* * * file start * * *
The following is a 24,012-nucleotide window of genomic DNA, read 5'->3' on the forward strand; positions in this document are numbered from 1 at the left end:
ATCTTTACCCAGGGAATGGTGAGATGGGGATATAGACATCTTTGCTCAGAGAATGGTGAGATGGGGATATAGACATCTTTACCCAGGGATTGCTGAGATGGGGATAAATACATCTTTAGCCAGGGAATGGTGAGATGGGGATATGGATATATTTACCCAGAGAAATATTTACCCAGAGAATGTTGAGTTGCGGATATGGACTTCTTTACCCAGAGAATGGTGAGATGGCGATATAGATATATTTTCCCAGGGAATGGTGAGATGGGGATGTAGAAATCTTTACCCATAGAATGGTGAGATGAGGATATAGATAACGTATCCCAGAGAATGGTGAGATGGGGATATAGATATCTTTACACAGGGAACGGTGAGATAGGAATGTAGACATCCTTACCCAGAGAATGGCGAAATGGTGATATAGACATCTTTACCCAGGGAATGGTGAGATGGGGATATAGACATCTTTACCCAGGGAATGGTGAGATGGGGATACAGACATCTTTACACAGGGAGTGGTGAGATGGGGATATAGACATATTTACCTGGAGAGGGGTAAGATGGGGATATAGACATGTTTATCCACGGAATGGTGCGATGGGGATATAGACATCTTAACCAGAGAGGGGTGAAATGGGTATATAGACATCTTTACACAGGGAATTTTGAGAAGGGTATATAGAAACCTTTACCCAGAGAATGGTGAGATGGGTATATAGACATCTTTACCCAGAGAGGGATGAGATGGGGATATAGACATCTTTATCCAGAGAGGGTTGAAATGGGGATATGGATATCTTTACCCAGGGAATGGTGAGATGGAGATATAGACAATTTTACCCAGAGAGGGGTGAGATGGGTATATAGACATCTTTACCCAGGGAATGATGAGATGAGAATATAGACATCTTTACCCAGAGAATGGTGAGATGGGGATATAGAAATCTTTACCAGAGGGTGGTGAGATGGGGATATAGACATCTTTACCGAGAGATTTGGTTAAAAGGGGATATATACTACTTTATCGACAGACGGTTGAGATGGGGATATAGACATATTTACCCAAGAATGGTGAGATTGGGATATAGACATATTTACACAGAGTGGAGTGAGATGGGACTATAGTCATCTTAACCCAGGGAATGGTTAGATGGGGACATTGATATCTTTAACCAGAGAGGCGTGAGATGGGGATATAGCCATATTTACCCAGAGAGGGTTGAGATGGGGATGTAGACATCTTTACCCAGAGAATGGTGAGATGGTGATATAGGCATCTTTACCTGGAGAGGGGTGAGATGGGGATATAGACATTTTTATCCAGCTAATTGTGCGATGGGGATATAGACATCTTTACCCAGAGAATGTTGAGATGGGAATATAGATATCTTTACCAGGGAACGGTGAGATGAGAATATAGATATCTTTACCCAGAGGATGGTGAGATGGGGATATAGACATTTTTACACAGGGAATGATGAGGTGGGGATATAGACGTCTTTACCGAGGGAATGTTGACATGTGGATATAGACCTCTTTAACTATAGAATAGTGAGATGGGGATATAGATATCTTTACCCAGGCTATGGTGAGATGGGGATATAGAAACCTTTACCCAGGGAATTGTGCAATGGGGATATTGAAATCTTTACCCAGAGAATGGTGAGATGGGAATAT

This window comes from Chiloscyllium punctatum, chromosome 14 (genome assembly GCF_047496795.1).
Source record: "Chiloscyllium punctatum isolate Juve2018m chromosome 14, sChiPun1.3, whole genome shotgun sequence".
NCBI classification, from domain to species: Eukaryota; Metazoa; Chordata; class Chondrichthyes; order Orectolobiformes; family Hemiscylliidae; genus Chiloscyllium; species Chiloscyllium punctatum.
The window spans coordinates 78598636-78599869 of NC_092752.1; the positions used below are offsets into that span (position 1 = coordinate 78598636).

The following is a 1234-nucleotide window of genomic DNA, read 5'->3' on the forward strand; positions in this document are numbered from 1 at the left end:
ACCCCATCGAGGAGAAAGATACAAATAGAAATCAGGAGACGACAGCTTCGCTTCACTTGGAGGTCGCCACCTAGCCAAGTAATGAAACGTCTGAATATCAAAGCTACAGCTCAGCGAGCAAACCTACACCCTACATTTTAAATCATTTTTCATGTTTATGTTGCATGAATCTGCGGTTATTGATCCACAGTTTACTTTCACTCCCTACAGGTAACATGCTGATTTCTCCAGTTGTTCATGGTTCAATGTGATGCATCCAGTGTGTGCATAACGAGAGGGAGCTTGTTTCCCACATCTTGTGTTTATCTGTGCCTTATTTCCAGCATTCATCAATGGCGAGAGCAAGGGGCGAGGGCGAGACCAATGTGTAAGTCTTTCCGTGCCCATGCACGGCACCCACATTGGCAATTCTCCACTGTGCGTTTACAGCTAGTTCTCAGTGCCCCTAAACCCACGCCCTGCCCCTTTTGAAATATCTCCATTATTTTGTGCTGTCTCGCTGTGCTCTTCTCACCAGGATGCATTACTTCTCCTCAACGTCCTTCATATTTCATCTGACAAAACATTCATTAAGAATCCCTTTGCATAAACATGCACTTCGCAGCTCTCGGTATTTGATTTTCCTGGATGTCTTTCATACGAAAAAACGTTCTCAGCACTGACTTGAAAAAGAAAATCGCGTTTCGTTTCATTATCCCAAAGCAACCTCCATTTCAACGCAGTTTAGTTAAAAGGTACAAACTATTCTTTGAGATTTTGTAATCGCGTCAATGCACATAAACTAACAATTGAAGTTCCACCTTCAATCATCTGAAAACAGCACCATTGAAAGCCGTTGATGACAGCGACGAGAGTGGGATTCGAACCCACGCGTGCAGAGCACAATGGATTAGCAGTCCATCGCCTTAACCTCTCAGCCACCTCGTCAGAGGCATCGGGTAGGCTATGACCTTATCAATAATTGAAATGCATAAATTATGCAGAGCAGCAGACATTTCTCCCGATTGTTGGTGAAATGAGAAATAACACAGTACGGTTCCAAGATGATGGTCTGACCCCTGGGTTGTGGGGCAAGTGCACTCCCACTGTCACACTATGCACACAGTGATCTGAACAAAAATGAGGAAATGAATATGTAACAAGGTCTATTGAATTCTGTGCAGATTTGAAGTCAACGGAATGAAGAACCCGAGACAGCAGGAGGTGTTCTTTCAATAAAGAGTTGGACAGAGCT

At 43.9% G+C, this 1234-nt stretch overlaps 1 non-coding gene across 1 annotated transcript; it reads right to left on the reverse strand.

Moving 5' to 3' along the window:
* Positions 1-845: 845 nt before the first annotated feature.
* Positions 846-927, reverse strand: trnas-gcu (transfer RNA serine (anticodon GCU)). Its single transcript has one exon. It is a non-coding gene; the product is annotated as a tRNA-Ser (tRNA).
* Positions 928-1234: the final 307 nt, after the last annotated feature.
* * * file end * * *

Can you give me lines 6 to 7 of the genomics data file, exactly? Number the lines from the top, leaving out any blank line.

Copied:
The window spans coordinates 78598636-78599869 of NC_092752.1; the positions used below are offsets into that span (position 1 = coordinate 78598636).

The following is a 1234-nucleotide window of genomic DNA, read 5'->3' on the forward strand; positions in this document are numbered from 1 at the left end: